But it is the military defeat in Afghanistan that gives the first two bunt factors most of their explosive power. Historically, the popularity and even legitimacy of Russian governments have derived less from popular well-being than from foreign policy successes. Russia's prestige abroad, equated with expansion, military might, and diplomatic coups, has been used to justify domestic political and social conditions. Misery at home has been forgiven, if not forgotten, in the glow of patriotic pride - perhaps the only consistent link between the rulers and the ruled.
In the '70s, the regime was forgiven degradation and corruption so long as the USSR lumbered from one foreign policy success to another. By stopping and, in some cases, even reversing the trend, the Reagan administration forced Russia to look inward. In that sense, Ronald Reagan is at least as responsible for Mr. Gorbachev's reforms as Gorbachev himself is.
WHAT sort of a giant permutation of the USSR can we expect? Again, looking back at Russian history, one can envision two scenarios. First, the USSR could peacefully evolve into a freer, more Westernized society, as in 1861, when Alexander II freed the serfs and brought fundamental, irreversible, and progressive reforms, and in February 1917, when, according to Lenin, Russia became ``the freest country in the world.''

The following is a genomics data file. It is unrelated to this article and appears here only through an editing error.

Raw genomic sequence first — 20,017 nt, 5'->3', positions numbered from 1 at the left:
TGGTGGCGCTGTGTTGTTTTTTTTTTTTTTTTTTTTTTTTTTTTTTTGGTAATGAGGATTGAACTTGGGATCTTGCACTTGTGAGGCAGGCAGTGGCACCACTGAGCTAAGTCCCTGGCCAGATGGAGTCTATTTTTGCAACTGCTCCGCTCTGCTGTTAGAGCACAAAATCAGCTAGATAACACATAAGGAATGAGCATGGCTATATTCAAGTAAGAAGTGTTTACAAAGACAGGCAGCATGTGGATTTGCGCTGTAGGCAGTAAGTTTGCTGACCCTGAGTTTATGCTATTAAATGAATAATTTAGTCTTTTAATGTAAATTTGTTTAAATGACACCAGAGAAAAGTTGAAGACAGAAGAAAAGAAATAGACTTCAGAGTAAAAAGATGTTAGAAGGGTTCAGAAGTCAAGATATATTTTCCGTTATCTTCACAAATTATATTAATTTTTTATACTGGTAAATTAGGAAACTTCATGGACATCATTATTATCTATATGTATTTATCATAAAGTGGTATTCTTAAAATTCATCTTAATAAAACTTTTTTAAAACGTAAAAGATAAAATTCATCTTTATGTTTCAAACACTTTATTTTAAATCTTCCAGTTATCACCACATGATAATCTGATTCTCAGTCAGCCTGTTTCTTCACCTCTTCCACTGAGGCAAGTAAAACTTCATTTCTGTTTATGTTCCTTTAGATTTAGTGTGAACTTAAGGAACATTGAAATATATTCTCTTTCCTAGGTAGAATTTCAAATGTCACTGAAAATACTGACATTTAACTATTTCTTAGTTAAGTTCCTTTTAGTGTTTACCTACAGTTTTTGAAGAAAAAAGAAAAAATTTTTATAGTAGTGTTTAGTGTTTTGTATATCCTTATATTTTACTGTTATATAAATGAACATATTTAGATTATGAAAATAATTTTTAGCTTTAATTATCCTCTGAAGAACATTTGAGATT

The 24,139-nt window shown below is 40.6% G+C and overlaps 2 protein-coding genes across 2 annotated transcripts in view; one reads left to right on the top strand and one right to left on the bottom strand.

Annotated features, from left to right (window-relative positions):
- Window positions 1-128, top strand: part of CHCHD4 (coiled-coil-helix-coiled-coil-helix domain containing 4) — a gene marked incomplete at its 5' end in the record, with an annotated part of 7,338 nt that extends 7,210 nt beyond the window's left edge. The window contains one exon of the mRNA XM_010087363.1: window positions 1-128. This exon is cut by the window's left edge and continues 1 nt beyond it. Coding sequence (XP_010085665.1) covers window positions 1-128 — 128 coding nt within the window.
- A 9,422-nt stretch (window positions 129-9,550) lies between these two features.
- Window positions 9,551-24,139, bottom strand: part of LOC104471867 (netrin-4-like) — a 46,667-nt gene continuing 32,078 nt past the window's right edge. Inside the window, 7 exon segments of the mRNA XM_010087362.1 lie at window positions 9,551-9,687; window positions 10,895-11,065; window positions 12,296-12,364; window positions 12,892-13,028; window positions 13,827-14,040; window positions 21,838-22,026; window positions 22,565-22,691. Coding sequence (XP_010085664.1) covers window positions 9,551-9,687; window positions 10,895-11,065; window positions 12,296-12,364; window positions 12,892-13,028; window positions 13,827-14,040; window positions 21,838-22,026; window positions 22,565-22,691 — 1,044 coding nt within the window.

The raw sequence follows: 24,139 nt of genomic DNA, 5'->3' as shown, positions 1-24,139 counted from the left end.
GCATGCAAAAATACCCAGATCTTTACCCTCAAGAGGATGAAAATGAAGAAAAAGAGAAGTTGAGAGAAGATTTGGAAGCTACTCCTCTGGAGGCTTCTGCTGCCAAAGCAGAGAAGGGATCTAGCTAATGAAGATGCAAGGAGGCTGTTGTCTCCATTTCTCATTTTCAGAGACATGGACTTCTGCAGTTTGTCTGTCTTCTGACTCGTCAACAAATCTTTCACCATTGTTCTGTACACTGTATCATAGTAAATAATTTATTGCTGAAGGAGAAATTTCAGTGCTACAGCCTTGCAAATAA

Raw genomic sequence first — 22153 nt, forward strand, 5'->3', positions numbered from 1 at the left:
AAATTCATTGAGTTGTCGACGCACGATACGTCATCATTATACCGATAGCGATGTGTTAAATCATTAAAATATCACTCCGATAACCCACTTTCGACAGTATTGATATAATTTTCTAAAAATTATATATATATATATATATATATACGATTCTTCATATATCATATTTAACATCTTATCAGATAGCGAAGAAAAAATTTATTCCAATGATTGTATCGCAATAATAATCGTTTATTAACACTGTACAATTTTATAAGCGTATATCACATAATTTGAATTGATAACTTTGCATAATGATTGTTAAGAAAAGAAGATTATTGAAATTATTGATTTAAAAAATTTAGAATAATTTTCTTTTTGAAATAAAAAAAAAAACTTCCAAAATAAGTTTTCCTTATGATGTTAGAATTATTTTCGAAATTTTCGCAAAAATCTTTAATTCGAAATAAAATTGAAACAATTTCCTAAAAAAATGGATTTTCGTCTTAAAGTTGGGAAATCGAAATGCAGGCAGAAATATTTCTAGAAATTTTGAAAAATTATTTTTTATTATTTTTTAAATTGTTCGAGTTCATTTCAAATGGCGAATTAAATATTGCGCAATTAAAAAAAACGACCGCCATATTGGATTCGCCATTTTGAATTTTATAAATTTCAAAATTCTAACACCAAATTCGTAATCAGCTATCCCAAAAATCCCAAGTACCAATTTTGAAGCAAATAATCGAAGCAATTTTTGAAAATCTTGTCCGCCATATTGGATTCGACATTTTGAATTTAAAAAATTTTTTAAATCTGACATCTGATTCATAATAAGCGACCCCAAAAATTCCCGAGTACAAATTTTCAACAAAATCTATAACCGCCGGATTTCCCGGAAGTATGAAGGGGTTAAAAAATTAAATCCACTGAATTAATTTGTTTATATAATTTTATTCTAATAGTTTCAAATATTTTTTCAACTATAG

But the country could just as realistically change violently, as it did in 1904-05, when strikes and armed uprisings resulted, in effect, in a constitutional monarchy. The worst is also possible: a violent and bloody disintegration, as in October 1917, followed by a virulently anti-Western, radical, and xenophobic regime.
Time is running out on Gorbachev's chances to bring fundamental changes from above. But there are no signs of massive disintegration of the Army, which was the key factor in the success of the Bolshevik Revolution. So between the two extremes - Alexander's peaceful and benign revolution and the bloody chaos of 1917 - the middle road of 1905 would seem the most likely outcome: a series of major disturbances forcing a significant change in the power structure.